Ordering the cinnamon buns was a no-brainer. The moment they say on the menu that you “need to give it a little extra time,” you know it’s going to be worth the wait! as we slowly pulled apart the gooey rolls, shoving them into mouth, I moaned like Patton Oswalt in The Secret Life of Walter Mitty: “Cinnnabonnnn……” (Though it was way better than any Cinnabon I ever head!)

The incredible cinnamon buns at Mooo.

 

My daughter knew almost instantly that she was going to have the chocolate chip pancakes…with a side of bacon, of course. I was contemplating the lobster eggs Benedict (I’m a huge fan of bennies), but then I said to myself: “Wait…this is a steak restaurant. They have half-a-dozen steak and eggs offerings on the menu. Have a steak, for crying out loud!” My inner voice served me well.

I had a choice of 2 ribeyes: either a 12-oz. American corn-fed ribeye, or a 14-oz. pastured, grass-fed Australian ribeye. I’m a grass-fed guy, so the larger Australian ribeye (which was also less expensive) was a no-brainer. It was cooked to a perfect medium-rare, and was one of the best steaks I’ve had in a very long time. A couple of eggs and a side of perfectly cooked potatoes made for an ideal meal.

Brunch is served!

 

Mooo was such a great choice for brunch that I will keep it in mind for dinner on a return trip to Boston.

 

We returned to our hotel after brunch, simply to pack up and head home. A nice 24-hour getaway with wonderful food and a fun time with my daughter. I know my daughter and I will be back in June to see a Billie Eilish concert at the Rockland Trust Bank Pavilion, so we’ll have more opportunities to hit a couple of restaurants, this time in the Seaport District, which, sadly, is being overrun by so much new construction that you can’t even see the water anymore. It’s sad because Boston’s traffic has just been rated the worst in the country, and this will only add to a crumbling infrastructure that is already overloaded.

 

 

 

I have to give credit for this recipe where it’s due. Last year, we traveled to Washington, DC and one of our best dining experiences was at the Blue Duck Tavern, a stunning restaurant matched by its unique and beautifully prepared plates. It is the restaurant I recommend to any friends in the DC area, and one I would go back to in a heartbeat. One of the incredible appetizers I enjoyed was the roasted beef bone marrow, which had a delicious pretzel crumble on top. The moment I had a taste, I knew that I would have to recreate this for myself.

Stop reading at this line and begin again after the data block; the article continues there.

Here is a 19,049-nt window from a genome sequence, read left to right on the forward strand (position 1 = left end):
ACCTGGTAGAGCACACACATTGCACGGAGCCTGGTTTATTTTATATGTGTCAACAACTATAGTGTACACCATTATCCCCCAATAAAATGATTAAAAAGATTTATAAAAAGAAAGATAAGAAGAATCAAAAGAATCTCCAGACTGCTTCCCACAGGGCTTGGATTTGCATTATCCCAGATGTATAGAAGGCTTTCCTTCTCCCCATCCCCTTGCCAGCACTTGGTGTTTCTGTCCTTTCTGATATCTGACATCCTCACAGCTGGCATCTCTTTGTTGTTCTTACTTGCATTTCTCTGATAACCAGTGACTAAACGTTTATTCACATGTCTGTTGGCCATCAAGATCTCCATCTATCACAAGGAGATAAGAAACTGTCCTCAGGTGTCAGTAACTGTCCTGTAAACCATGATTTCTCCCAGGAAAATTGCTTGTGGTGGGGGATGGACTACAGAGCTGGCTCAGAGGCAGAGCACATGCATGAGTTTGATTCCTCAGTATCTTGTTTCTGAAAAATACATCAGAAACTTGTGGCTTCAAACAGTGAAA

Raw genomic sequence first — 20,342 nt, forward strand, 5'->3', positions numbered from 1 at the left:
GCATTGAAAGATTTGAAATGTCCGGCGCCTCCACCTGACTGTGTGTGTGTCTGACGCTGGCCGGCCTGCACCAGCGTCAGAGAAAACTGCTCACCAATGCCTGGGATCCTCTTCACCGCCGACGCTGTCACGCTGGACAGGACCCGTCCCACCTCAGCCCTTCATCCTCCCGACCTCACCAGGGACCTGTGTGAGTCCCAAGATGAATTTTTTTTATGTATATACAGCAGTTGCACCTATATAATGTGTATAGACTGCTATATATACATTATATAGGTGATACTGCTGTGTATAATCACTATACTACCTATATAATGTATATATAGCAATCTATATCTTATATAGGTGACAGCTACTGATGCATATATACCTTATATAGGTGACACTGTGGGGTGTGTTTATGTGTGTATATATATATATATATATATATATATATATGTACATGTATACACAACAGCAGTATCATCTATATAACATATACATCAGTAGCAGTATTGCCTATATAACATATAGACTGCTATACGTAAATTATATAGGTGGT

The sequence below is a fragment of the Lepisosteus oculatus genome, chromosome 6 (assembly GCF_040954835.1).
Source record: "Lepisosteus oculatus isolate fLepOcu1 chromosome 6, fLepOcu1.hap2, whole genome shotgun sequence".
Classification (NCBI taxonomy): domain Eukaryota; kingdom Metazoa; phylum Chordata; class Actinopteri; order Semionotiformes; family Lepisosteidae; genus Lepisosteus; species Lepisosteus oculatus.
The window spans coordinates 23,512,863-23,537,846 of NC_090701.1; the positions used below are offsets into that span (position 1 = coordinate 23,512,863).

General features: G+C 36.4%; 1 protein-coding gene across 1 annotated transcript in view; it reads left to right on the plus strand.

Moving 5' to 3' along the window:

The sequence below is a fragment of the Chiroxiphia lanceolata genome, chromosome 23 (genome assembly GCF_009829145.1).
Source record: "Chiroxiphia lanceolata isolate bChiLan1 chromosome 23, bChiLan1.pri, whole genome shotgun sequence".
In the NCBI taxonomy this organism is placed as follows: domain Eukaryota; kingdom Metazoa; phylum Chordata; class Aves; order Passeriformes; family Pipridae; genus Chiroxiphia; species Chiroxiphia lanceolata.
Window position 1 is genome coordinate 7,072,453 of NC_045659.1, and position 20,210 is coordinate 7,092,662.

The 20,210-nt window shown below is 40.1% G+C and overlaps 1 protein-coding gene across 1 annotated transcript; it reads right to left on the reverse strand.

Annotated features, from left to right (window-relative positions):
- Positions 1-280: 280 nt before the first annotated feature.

The amazing bone marrow plate at the Blue Duck Tavern in Washington, DC.

 

Bone marrow played an important role in the evolution of early man. Perhaps that’s why some of us still have that primitive craving for it.

Early man had small teeth and ate anything he could lay his hands on, especially meat. But he was no hunter. Attracted by circling vultures, he probably scavenged the leftovers from a big kill such as an antelope left in a tree by a leopard, or a large animal such as a wildebeest that had been slaughtered by lions.

Because meat is relatively easy to digest and rich in calories and nutrients, early man lost the need for the big intestines of apes and earlier hominids. This freed up energy for use by other organs. This surplus of energy seems to have been diverted to one organ in particular – the brain. But scavenging meat from under the noses of big cats is a risky business, so good scavengers needed to be smart. At this stage in our evolution, a big brain was associated with greater intellect. Big brains require lots of energy to operate: the human brain uses 20% of the body’s total energy production. The concentrated calories and nutrition found in meat was responsible for an increase in the brain size of early humans.